The world is one great big ball of energy. Without energy our industrialized world would come to a standstill. A necessary factor in fostering human development and economic growth is a secure, affordable, reliable, clean, and sustainable energy supply. Today we face monumental challenges: global warming, the waning of natural resources, explosions in population growth, increasing energy demand, rising energy prices, and unequal distribution of energy sources. All of these factors contribute to the urgent need to transform the energy sector which now primarily relies on fossil fuels, to one that uses renewable energies and harnesses new energy efficient measures.
Climate change refers to a change of climate which is attributed directly or indirectly to human activities that alter the composition of the global atmosphere which are in addition to natural climate variations.
With increasing global warming and climate change issues worldwide, in 2009 Abu Dhabi Marine Operating company (ADMA-OPCO) also decided to participate in reducing of CO2 emissions in their operations in order to meet the global climate change challenges. After reviewing and studying the total company emissions and carbon foot print of 2008, an effective emission reduction program for 2009 was launched. With technical plant modifications and the goal of reducing one million standard cubic feet flaring of gas per day, ADMA-OPCO succeeded in reduction of 1.2 million standard cubic feet gas flaring per day at the end of the year. This not only left a favorable environmental impact on the atmosphere, but it also reduced the CO2 emissions, which were around 14% less, as compared to last year and also earned revenue by selling the saved gas.
Renewable energy is one of the key solutions to the current challenges facing the world’s energy future. Many countries already foster the production and use of renewable energy through different approaches on a political and economic level because they recognise the many benefits renewable energy provides. The current use of renewable energy, however, is still limited in spite of its vast potential. The obstacles are manifold and include: lengthy permitting procedures, import tariffs and technical barriers, insecure financing of renewable energy projects, and insufficient awareness of the opportunities for renewable energy. To address these issues, The International Renewable Energy Agency (Irena) was established in Bonn, Germany in 2009.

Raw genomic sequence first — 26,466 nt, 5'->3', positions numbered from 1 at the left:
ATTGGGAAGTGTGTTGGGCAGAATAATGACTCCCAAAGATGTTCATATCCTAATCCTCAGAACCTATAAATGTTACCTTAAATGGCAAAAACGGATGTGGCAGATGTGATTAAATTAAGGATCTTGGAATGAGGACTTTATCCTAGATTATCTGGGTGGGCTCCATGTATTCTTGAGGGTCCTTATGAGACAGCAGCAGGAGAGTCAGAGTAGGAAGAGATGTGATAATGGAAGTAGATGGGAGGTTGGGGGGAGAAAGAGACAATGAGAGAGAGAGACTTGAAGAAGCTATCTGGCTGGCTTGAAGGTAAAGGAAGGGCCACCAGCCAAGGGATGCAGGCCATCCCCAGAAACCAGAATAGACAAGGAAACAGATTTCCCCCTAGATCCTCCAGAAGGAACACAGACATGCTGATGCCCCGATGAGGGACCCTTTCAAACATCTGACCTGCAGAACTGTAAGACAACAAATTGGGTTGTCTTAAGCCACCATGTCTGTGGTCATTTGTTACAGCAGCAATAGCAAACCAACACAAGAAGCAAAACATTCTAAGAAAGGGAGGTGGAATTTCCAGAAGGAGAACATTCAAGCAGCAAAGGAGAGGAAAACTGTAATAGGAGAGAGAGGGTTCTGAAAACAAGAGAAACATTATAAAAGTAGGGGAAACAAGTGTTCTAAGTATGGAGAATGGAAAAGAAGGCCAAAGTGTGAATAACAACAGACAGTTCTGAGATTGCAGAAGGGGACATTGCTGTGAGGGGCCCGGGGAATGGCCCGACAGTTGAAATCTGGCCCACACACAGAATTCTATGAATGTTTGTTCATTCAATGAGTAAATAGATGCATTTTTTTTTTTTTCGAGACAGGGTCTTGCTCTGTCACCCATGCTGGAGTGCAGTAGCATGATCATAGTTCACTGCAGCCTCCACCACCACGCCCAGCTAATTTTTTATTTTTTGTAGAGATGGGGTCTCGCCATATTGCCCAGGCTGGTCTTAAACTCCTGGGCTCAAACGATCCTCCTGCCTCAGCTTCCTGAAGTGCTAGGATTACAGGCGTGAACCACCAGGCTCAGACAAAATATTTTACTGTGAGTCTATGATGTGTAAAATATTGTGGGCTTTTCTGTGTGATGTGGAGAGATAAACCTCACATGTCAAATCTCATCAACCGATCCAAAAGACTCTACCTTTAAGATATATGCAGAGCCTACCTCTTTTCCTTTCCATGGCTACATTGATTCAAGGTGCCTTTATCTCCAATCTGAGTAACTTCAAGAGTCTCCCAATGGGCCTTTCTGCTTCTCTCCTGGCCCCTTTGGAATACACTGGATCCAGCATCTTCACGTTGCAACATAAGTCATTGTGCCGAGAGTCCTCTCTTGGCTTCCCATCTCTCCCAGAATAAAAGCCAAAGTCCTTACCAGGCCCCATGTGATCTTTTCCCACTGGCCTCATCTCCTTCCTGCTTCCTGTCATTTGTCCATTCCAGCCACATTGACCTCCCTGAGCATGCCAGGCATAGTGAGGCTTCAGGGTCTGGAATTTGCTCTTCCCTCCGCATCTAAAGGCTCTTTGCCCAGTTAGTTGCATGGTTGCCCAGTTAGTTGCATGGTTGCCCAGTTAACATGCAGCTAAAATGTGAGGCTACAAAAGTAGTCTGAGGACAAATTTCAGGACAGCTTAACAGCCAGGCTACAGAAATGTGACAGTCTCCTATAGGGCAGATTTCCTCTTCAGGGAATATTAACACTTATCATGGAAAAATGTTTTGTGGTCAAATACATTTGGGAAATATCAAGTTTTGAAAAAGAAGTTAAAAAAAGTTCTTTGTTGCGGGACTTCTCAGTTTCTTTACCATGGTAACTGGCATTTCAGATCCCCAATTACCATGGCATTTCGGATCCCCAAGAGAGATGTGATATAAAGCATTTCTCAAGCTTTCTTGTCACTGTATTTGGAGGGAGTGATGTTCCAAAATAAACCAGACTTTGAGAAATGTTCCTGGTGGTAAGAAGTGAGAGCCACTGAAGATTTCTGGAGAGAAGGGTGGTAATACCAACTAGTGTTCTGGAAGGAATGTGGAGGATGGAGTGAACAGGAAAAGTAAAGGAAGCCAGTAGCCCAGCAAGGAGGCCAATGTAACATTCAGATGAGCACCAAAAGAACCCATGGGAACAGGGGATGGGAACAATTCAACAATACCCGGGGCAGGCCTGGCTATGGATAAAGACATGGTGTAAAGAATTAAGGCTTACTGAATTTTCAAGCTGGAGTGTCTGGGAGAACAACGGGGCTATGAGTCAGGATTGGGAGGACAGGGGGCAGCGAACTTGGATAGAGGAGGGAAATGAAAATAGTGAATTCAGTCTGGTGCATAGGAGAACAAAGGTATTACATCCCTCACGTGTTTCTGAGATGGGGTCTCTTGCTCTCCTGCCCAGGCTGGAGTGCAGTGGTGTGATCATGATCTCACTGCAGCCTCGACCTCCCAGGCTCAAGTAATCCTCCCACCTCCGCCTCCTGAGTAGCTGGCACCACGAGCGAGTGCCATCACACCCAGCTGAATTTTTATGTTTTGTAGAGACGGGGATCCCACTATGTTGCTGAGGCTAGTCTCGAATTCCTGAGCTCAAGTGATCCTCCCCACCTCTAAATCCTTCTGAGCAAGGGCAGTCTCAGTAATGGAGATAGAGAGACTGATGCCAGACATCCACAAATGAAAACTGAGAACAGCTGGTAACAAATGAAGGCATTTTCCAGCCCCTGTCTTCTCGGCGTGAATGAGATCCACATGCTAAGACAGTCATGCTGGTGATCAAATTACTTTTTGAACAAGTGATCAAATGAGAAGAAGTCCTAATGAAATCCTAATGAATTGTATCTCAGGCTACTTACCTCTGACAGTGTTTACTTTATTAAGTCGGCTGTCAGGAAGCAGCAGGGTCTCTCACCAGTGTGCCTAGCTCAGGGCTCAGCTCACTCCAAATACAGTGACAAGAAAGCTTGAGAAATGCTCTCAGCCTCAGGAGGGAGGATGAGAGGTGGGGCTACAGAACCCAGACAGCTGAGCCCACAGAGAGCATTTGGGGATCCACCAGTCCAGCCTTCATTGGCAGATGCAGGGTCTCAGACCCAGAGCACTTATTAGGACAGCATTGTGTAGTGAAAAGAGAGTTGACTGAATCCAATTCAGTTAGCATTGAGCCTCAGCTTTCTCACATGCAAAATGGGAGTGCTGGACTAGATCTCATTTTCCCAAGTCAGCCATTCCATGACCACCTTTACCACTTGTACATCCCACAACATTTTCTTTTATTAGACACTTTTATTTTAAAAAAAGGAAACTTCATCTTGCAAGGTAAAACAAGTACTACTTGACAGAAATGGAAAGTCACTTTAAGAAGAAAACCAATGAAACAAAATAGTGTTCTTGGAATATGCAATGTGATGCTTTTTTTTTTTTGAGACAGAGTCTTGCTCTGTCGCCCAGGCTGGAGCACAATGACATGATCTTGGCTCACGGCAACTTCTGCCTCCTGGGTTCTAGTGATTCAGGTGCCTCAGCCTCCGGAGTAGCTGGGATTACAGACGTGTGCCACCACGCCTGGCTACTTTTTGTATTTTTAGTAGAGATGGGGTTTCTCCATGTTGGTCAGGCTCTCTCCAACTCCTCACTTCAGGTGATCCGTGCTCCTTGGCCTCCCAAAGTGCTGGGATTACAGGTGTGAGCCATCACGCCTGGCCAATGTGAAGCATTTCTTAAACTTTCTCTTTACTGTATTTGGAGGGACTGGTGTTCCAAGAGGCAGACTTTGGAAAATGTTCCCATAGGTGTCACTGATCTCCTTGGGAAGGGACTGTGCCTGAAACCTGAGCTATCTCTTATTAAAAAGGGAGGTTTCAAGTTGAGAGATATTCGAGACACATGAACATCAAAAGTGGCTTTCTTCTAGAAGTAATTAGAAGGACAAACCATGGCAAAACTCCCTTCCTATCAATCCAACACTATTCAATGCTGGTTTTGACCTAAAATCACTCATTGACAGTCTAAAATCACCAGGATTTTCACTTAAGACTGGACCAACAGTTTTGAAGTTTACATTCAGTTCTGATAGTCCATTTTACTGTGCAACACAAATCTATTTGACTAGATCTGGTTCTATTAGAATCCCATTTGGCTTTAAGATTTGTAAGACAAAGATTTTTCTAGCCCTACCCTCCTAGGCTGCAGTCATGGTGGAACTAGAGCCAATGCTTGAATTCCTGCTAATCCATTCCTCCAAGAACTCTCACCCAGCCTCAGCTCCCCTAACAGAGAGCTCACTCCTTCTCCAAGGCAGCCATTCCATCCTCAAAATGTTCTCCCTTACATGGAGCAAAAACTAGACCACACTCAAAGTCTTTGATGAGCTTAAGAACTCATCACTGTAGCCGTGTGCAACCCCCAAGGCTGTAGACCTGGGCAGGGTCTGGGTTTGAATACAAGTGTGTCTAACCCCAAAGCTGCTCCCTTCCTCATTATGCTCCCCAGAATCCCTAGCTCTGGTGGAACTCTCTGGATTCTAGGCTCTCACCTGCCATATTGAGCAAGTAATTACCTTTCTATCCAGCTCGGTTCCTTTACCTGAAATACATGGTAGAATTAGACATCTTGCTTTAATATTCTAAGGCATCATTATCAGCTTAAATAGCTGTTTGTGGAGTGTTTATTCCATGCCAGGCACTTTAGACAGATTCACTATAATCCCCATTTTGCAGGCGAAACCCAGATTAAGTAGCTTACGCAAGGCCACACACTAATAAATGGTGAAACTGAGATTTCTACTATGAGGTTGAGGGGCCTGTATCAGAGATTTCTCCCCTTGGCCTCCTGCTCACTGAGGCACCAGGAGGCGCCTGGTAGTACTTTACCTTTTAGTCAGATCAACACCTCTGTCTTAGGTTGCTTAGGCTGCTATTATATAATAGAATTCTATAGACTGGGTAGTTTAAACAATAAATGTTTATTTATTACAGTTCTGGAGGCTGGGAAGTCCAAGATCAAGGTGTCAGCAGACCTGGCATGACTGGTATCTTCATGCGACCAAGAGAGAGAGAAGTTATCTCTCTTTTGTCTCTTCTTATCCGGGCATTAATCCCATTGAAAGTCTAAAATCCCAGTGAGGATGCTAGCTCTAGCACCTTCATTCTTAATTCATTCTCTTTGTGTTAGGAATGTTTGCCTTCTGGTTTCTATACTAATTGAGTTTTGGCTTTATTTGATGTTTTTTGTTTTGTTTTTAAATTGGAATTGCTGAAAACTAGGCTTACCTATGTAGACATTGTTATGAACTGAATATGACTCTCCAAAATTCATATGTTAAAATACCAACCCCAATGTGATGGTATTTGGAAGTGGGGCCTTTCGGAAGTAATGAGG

The founding of IRENA is a milestone for world renewable energy supply and a clear sign that the global energy paradigm is changing due to the accelerating commitment from governments. 125 delegations attended the Founding Conference held in Bonn, and a total of 75 nations, developing and industrialised alike, signed the Agency’s Statute. The aim of the new Agency is to promote a rapid transition towards the widespread and sustainable use of renewable energy worldwide. IRENA is the first international organisation to focus exclusively on renewable energies, addressing both industrialised and developing world’s needs. Now developing the organization in the United Arab Emirates, IRENA’s headquarters was awarded to Abu Dhabi.
Abu Dhabi, the capital of the United Arab Emirates, is one of the richest cities in the world, and its economy is projected to grow at over 12% per annum over the next four years. Before the discovery of oil in the early 1960s, Abu Dhabi was a small village primarily supported by the Pearl Diving industry. Today this Abu Dhabi metropolis is an amazing mix of the modern world and traditional Arabian culture. Abu Dhabi is an oasis in a massive desert region, and yet it’s magically full of beautiful mosques, shopping malls, cultural centers, and luxury hotels.